Ogham is curious: 20 letters developed around about the 4th century, mostly horizontal and vertical lines carved on stones and wood stakes (375 examples survive), and read from the bottom up. Scholars argue about whether orgham is connected to the Latin or to runic and Etruscan alphabets. The name is most likely derived from Ogmios, the Celtic God of speech and oral learning.

The derivative Irish language, a cousin to Welsh in the Celtic group, continues in Ireland. The grammar is complex, the alphabet consists of 18 letters, and English speakers are baffled by the assignment of sounds. B+H, for examples sounds like V. H+G sounds like the Y in yellow. Go to this website to see how Yes, No, and Please sound in Irish. “Is ea,” “Ni hea,” and “Mas e do tholl e,” respectively.

“Claggarnach” is the perfect word to describe what I am hearing outside my window: the sound of heavy rain.

 

 

 

 

 

 

 

 

 

 

 

 

 

 

 

 

 

 

 

 

 

 

 

 

 

 

 

 

 

 

 

 

 

 

 

 

 

 

 

 

 

 

 

 

 

 

 

 

B is for…I’ll let you know in a minute.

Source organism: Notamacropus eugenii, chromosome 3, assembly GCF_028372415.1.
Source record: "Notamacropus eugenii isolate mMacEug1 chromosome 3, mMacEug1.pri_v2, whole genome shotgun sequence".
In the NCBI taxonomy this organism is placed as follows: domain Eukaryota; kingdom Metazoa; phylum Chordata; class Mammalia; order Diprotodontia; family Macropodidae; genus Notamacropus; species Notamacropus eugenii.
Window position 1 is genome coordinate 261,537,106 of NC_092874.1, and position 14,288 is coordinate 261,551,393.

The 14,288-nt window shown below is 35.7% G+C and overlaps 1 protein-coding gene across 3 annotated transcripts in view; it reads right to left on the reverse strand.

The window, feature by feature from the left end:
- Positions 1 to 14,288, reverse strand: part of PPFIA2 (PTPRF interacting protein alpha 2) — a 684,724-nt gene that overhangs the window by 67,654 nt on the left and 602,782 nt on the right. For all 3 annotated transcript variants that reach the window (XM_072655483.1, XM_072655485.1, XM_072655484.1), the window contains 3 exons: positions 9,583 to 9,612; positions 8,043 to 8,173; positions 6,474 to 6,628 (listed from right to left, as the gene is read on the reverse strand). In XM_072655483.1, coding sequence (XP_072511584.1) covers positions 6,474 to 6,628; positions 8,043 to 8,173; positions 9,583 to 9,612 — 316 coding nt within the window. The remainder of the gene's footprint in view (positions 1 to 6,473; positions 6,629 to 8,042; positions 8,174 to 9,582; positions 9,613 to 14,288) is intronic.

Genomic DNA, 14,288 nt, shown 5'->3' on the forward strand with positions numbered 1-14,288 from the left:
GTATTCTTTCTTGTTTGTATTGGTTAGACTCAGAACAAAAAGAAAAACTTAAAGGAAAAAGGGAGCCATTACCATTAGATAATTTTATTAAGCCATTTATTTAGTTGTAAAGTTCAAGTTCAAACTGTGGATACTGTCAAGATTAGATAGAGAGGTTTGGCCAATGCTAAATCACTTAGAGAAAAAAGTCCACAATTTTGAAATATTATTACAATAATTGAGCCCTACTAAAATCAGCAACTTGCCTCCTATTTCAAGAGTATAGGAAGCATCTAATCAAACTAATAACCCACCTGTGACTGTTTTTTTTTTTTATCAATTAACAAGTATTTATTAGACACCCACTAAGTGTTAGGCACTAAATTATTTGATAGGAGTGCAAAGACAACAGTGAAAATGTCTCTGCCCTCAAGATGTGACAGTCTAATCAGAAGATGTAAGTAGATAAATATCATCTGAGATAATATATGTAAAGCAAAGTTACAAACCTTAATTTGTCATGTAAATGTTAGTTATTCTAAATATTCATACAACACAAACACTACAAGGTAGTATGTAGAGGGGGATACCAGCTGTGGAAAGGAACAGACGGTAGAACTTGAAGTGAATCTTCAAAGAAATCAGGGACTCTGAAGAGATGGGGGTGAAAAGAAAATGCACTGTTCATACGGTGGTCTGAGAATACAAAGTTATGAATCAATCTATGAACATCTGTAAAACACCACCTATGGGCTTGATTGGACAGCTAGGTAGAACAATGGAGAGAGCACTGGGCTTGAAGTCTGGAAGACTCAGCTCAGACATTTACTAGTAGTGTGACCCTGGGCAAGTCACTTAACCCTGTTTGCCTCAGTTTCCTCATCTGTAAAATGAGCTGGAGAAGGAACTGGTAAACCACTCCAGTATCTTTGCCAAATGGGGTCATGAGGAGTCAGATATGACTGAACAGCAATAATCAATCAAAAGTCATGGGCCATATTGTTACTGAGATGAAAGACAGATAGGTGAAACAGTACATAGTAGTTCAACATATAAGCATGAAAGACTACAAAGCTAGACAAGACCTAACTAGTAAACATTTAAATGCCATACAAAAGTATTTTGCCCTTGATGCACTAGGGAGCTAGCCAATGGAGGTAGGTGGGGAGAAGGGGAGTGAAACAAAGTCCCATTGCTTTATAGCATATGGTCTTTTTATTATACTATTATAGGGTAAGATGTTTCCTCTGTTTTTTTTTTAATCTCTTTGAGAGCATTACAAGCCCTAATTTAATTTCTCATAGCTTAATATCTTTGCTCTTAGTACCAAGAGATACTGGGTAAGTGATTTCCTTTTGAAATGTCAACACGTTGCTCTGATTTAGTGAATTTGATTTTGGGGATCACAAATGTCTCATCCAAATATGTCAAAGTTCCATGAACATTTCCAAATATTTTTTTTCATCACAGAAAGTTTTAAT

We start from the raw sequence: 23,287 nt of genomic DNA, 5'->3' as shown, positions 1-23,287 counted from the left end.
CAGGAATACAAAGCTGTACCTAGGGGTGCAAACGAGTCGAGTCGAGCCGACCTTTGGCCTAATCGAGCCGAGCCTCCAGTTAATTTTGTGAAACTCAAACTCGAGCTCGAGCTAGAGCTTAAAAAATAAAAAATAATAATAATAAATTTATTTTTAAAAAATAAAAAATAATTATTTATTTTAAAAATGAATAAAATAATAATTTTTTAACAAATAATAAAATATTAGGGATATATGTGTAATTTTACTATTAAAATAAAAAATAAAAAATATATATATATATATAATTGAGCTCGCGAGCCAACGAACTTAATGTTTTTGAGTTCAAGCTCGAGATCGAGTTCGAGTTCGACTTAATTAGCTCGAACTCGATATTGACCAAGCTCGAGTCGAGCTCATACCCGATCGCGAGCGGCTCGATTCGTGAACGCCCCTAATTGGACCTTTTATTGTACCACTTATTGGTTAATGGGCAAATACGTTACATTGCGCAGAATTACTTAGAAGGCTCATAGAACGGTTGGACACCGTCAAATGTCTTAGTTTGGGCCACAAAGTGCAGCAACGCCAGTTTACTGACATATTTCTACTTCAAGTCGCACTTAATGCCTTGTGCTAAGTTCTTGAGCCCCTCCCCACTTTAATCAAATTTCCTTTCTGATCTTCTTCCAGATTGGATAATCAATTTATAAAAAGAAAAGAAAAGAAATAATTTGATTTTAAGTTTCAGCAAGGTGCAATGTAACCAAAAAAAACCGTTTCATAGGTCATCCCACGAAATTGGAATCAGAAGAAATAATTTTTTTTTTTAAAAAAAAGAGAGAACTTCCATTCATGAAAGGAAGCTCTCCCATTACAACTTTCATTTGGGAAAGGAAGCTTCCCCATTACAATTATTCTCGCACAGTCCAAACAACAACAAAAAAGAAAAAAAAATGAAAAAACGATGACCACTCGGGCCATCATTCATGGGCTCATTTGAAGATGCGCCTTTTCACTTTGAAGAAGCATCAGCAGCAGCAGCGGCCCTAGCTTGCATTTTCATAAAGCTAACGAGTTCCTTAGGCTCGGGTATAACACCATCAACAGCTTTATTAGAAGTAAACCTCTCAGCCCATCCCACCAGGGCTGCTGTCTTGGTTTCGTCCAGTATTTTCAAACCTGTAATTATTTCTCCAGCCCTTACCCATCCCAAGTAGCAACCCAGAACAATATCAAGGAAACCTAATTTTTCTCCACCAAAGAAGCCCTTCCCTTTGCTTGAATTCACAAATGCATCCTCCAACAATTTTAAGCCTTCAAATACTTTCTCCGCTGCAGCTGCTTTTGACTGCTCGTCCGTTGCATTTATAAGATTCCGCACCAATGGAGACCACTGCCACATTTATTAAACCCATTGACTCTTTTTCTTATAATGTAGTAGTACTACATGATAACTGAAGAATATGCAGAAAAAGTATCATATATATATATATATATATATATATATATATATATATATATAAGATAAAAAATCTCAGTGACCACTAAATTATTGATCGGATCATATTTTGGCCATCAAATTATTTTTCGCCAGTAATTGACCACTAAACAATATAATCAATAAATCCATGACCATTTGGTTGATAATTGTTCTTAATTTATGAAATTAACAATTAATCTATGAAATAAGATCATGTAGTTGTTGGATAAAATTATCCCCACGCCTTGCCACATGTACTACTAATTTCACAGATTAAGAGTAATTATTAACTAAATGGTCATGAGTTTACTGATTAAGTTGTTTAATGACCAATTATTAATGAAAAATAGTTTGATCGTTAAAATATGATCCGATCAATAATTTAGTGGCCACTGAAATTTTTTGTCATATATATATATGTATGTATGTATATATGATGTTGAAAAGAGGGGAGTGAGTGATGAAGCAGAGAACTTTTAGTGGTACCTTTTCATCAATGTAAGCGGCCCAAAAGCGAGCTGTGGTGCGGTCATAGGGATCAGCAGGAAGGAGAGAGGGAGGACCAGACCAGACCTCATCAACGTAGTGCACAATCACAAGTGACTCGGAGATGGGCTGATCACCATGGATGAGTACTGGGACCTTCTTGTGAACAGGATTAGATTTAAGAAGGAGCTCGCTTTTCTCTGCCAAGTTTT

First instinct: Mrs. Bryne’s Dictionary of Unusual, Obscure and Preposterous Words, an amusing volume that catalyzed my interest in weird words and built on the habit that another Mrs. B. established in me. Mrs. Bertheau, my 8th grade teacher insisted that every student’s book report contain five words new to us, along with a minty fresh sentence of our own making.

 

I am a dogged dictionary diver when it comes to definitions, but the practice of using the unusual words I’ve found in a sentence? Not so much.